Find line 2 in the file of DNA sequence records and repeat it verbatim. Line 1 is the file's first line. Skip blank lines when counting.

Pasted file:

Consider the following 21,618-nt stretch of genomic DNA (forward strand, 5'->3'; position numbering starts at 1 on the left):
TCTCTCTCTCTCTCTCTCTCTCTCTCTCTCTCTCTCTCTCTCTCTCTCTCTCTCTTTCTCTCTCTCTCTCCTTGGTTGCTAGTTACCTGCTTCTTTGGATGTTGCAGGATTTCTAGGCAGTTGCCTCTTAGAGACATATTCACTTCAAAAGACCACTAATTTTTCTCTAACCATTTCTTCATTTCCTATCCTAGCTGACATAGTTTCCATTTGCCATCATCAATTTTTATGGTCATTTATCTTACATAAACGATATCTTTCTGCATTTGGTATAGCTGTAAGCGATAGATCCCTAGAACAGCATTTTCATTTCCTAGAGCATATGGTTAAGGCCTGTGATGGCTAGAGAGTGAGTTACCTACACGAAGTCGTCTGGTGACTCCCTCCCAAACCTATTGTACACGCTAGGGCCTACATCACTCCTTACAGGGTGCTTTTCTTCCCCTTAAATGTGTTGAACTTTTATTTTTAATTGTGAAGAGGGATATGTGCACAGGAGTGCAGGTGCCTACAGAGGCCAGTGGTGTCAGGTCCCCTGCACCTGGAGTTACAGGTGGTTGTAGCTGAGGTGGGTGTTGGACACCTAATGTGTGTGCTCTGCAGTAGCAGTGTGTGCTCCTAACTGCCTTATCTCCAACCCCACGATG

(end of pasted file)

TCTCTCTCTCTCTCTCTCTCTCTCTCTCTCTCTCTCTCTCTCTCTCTCTCTCTCTTTCTCTCTCTCTCTCCTTGGTTGCTAGTTACCTGCTTCTTTGGATGTTGCAGGATTTCTAGGCAGTTGCCTCTTAGAGACATATTCACTTCAAAAGACCACTAATTTTTCTCTAACCATTTCTTCATTTCCTATCCTAGCTGACATAGTTTCCATTTGCCATCATCAATTTTTATGGTCATTTATCTTACATAAACGATATCTTTCTGCATTTGGTATAGCTGTAAGCGATAGATCCCTAGAACAGCATTTTCATTTCCTAGAGCATATGGTTAAGGCCTGTGATGGCTAGAGAGTGAGTTACCTACACGAAGTCGTCTGGTGACTCCCTCCCAAACCTATTGTACACGCTAGGGCCTACATCACTCCTTACAGGGTGCTTTTCTTCCCCTTAAATGTGTTGAACTTTTATTTTTAATTGTGAAGAGGGATATGTGCACAGGAGTGCAGGTGCCTACAGAGGCCAGTGGTGTCAGGTCCCCTGCACCTGGAGTTACAGGTGGTTGTAGCTGAGGTGGGTGTTGGACACCTAATGTGTGTGCTCTGCAGTAGCAGTGTGTGCTCCTAACTGCCTTATCTCCAACCCCACGATG